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Homework Help: Launch - universal gravitation

  1. Apr 25, 2010 #1
    1. The problem statement, all variables and given/known data

    A small package is fired off Earth's surface with an unknown launch speed, but with a known launch angle of 51.0 as measured from the local horizontal. It reaches a maximum height above the surface of 6380.0 km, a value equal to Earth's radius itself. What is its speed when it reaches this height? Ignore any effects that might come from Earth's rotation or from air resistance.

    What is the speed of the package when it reaches its maximum height?
    What was the launch speed of the package?


    2. Relevant equations

    Ki + Ui = Kf + Uf

    U = -Gmm/r

    3. The attempt at a solution


    For the first question: What is the speed of the package when it reaches its maximum height?

    0 = Kf + Uf

    0 = 1/2mv2 + -GMem / r

    GMe / r = 1/2v2

    v = 11181.96 m/s

    Does this seem right? i fee like its wrong cause a hint the question gives is: (Hint: You will need to use two conservation equations and solve two equations in two unknowns.)

    Thanks for any help
     
  2. jcsd
  3. Apr 25, 2010 #2

    Andrew Mason

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    What is the expression for kinetic energy in terms of vertical and horizontal components of velocity? Does the kinetic energy relating to the horizontal velocity contribute to the height of the trajectory?

    That should enable you to determine the kinetic energy at launch from the vertical component of the launch velocity from the maximum height of the trajectory? That will give you the vertical speed. Since you know the angle of launch, you can then determine horizontal speed (is there any vertical speed at maximum height?).

    AM
     
  4. Apr 26, 2010 #3
    This is what i did new to find: What is the speed of the package when it reaches its maximum height?

    x=theta

    1/2m(vsinx)2 = mgh

    1/2v2sinx2 = gh

    solve for v to get 455.025 km/s

    then to find the x component of the velocity

    vx = 455.025(cos51)

    vx = 286.35 km/s

    Am i still going about this wrong?
     
  5. Apr 26, 2010 #4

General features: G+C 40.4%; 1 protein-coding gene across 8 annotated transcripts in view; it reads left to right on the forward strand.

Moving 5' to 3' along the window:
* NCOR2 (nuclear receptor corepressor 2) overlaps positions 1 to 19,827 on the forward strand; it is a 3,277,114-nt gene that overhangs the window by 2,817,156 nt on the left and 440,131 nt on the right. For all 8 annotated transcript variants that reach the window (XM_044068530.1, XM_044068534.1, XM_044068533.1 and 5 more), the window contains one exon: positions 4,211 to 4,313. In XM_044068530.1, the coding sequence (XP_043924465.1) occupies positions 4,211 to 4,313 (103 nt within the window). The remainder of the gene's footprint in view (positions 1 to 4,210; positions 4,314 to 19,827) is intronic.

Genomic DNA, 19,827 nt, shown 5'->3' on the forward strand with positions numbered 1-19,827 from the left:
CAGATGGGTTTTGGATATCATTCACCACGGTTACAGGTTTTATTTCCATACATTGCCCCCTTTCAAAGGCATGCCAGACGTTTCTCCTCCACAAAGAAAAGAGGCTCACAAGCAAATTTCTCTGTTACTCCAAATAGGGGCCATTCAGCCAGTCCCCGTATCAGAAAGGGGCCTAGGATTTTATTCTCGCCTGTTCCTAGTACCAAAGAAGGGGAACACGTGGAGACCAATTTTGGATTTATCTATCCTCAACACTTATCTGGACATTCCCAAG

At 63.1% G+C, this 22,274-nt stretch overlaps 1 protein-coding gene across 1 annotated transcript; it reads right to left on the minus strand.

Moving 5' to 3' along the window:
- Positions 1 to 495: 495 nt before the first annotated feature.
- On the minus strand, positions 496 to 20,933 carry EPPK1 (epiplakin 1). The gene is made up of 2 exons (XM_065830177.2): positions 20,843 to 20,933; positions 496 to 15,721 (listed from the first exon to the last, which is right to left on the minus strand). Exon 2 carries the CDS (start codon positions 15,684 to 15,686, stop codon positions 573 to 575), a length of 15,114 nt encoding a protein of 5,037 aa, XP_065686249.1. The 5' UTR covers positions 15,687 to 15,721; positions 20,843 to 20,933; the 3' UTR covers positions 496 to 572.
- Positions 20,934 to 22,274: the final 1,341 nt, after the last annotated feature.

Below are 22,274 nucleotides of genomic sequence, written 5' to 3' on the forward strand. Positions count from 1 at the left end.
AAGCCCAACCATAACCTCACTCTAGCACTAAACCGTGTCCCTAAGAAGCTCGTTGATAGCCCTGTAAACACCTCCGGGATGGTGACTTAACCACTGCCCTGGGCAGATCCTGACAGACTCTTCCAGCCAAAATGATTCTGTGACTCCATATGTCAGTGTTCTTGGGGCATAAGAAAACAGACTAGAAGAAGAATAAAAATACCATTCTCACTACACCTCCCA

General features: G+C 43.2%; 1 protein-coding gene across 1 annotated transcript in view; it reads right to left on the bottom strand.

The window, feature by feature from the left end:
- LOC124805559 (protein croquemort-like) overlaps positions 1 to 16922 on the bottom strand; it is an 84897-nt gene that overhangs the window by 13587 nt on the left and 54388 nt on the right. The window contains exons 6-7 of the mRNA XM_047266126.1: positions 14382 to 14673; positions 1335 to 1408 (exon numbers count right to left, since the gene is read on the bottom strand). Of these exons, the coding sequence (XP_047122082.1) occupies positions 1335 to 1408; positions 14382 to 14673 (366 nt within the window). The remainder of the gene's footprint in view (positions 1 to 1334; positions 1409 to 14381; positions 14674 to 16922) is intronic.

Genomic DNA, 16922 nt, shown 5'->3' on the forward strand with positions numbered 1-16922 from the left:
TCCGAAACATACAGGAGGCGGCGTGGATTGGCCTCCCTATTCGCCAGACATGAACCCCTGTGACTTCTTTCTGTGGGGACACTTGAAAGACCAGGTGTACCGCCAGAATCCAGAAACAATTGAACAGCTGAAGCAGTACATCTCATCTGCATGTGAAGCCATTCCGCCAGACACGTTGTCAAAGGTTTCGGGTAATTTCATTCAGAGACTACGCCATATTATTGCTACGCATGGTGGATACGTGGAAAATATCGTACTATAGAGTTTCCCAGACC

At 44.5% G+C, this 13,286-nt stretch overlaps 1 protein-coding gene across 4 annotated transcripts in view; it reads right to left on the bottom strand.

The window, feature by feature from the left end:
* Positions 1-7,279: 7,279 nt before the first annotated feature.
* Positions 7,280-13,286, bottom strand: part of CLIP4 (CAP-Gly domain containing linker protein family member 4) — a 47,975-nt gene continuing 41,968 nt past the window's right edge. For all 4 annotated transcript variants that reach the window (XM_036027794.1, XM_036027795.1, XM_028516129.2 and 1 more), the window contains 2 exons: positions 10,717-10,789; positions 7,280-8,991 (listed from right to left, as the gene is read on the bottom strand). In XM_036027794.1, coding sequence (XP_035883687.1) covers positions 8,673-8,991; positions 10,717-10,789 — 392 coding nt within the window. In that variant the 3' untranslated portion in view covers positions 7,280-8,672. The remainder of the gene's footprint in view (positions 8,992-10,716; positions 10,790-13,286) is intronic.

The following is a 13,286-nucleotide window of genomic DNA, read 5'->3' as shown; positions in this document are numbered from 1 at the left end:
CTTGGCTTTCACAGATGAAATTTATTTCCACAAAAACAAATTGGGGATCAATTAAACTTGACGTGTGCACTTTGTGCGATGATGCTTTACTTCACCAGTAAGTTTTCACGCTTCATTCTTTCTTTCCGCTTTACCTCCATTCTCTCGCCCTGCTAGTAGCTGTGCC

Andrew Mason

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    You have the right approach. The initial vertical kinetic energy has to equal the change in gravitational potential energy at maximum height (when vertical speed = 0). The only problem with your method is in calculating that change in gravitational potential energy.

    For small changes in height, the force of gravity does not change very much. So the change in gravititational PE is approximately mgh.

    But for large changes in height (such as this), the change in force of gravity is material. You have to apply Newton's law of universal gravitation to find the change in potential energy.

    AM
     
  6. Apr 26, 2010 #5
    I used -GMm/r now for my gravitational potential and this is what i came up with

    x=theta

    Me = mass of the earth = 5.97x10^24

    1/2m(vsinx)2 = GMm/r

    1/2v2sinx2 = GMe/r

    i thought r should be 6380km + 6380km since radius of the earth is 6380 and it goes to a height of 6380 so the total r should be 12760km total?

    solve for v to get 321467 km/s

    then to find the x component of the velocity

    vx = 321467(cos51)

    vx = 202306 km/s

    Am i still off?

    Thanks for the help
     
  7. Apr 26, 2010 #6

    D H

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    Please try again, from the start.

    You don't need to know about the different components of the velocity to determine the kinetic energy. Kinetic energy is [itex]mv^2/2[/itex] regardless of the direction of the velocity vector.

    You have not used the hint yet. You have only used conservation of energy. What other conservation laws apply here? (Hint: You will need to worry about the direction of the velocity vector for this other law.)
     
  8. Apr 26, 2010 #7
    I cant really think of the other law that applies. Would it maybe be the law of conservation of momentum?
     
  9. Apr 26, 2010 #8

    Andrew Mason

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    Your calculation of change in potential is not correct.

    [tex]\Delta PE = -\frac{GMm}{2R} + \frac{GMm}{R} = \frac{GMm}{2R}[/tex]

    BTW, I am not sure about DH's comments. It appears to me that you are using the launch angle correctly.

    AM
     
    Last edited: Apr 26, 2010
  10. Apr 26, 2010 #9
    Ok i will give it another shot and see if i can get it using the correct potential now :)